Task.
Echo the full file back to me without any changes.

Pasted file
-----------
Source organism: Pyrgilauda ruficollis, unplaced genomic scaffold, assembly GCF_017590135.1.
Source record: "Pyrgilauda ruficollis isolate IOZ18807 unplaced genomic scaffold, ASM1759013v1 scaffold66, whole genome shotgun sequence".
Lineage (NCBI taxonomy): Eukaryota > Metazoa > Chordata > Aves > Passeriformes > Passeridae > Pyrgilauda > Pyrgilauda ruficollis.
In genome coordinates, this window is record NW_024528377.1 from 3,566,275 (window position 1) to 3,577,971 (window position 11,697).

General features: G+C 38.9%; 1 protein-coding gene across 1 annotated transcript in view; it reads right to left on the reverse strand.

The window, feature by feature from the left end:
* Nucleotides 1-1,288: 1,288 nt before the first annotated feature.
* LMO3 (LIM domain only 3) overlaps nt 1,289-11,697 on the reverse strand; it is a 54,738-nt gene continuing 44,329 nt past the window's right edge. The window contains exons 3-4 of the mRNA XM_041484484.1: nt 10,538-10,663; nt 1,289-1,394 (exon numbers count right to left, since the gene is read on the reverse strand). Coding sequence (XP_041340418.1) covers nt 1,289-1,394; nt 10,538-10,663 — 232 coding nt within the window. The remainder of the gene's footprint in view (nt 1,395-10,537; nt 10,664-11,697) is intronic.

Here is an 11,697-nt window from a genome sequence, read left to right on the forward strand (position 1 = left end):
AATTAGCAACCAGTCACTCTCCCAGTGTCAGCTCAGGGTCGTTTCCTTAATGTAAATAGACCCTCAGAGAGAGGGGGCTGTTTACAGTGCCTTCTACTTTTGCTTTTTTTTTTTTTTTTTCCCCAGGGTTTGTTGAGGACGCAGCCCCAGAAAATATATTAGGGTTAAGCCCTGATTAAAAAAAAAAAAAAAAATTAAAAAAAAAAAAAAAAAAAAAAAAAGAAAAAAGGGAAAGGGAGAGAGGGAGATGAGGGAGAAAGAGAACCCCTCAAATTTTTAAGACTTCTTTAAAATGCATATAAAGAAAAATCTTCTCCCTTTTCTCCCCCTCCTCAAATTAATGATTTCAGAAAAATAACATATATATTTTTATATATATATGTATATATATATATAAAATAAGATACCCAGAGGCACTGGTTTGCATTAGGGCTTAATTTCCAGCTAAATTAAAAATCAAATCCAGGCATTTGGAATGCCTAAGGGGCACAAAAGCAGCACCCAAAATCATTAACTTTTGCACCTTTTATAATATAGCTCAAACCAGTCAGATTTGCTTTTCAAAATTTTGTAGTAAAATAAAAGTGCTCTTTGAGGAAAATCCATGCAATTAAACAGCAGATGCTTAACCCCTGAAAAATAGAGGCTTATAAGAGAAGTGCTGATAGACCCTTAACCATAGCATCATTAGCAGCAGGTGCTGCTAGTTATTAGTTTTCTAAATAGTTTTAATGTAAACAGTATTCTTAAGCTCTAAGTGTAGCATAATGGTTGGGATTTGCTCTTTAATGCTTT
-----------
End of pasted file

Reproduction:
Source organism: Pyrgilauda ruficollis, unplaced genomic scaffold, assembly GCF_017590135.1.
Source record: "Pyrgilauda ruficollis isolate IOZ18807 unplaced genomic scaffold, ASM1759013v1 scaffold66, whole genome shotgun sequence".
Lineage (NCBI taxonomy): Eukaryota > Metazoa > Chordata > Aves > Passeriformes > Passeridae > Pyrgilauda > Pyrgilauda ruficollis.
In genome coordinates, this window is record NW_024528377.1 from 3,566,275 (window position 1) to 3,577,971 (window position 11,697).

General features: G+C 38.9%; 1 protein-coding gene across 1 annotated transcript in view; it reads right to left on the reverse strand.

The window, feature by feature from the left end:
* Nucleotides 1-1,288: 1,288 nt before the first annotated feature.
* LMO3 (LIM domain only 3) overlaps nt 1,289-11,697 on the reverse strand; it is a 54,738-nt gene continuing 44,329 nt past the window's right edge. The window contains exons 3-4 of the mRNA XM_041484484.1: nt 10,538-10,663; nt 1,289-1,394 (exon numbers count right to left, since the gene is read on the reverse strand). Coding sequence (XP_041340418.1) covers nt 1,289-1,394; nt 10,538-10,663 — 232 coding nt within the window. The remainder of the gene's footprint in view (nt 1,395-10,537; nt 10,664-11,697) is intronic.

Here is an 11,697-nt window from a genome sequence, read left to right on the forward strand (position 1 = left end):
AATTAGCAACCAGTCACTCTCCCAGTGTCAGCTCAGGGTCGTTTCCTTAATGTAAATAGACCCTCAGAGAGAGGGGGCTGTTTACAGTGCCTTCTACTTTTGCTTTTTTTTTTTTTTTTTCCCCAGGGTTTGTTGAGGACGCAGCCCCAGAAAATATATTAGGGTTAAGCCCTGATTAAAAAAAAAAAAAAAAATTAAAAAAAAAAAAAAAAAAAAAAAAAGAAAAAAGGGAAAGGGAGAGAGGGAGATGAGGGAGAAAGAGAACCCCTCAAATTTTTAAGACTTCTTTAAAATGCATATAAAGAAAAATCTTCTCCCTTTTCTCCCCCTCCTCAAATTAATGATTTCAGAAAAATAACATATATATTTTTATATATATATGTATATATATATATAAAATAAGATACCCAGAGGCACTGGTTTGCATTAGGGCTTAATTTCCAGCTAAATTAAAAATCAAATCCAGGCATTTGGAATGCCTAAGGGGCACAAAAGCAGCACCCAAAATCATTAACTTTTGCACCTTTTATAATATAGCTCAAACCAGTCAGATTTGCTTTTCAAAATTTTGTAGTAAAATAAAAGTGCTCTTTGAGGAAAATCCATGCAATTAAACAGCAGATGCTTAACCCCTGAAAAATAGAGGCTTATAAGAGAAGTGCTGATAGACCCTTAACCATAGCATCATTAGCAGCAGGTGCTGCTAGTTATTAGTTTTCTAAATAGTTTTAATGTAAACAGTATTCTTAAGCTCTAAGTGTAGCATAATGGTTGGGATTTGCTCTTTAATGCTTT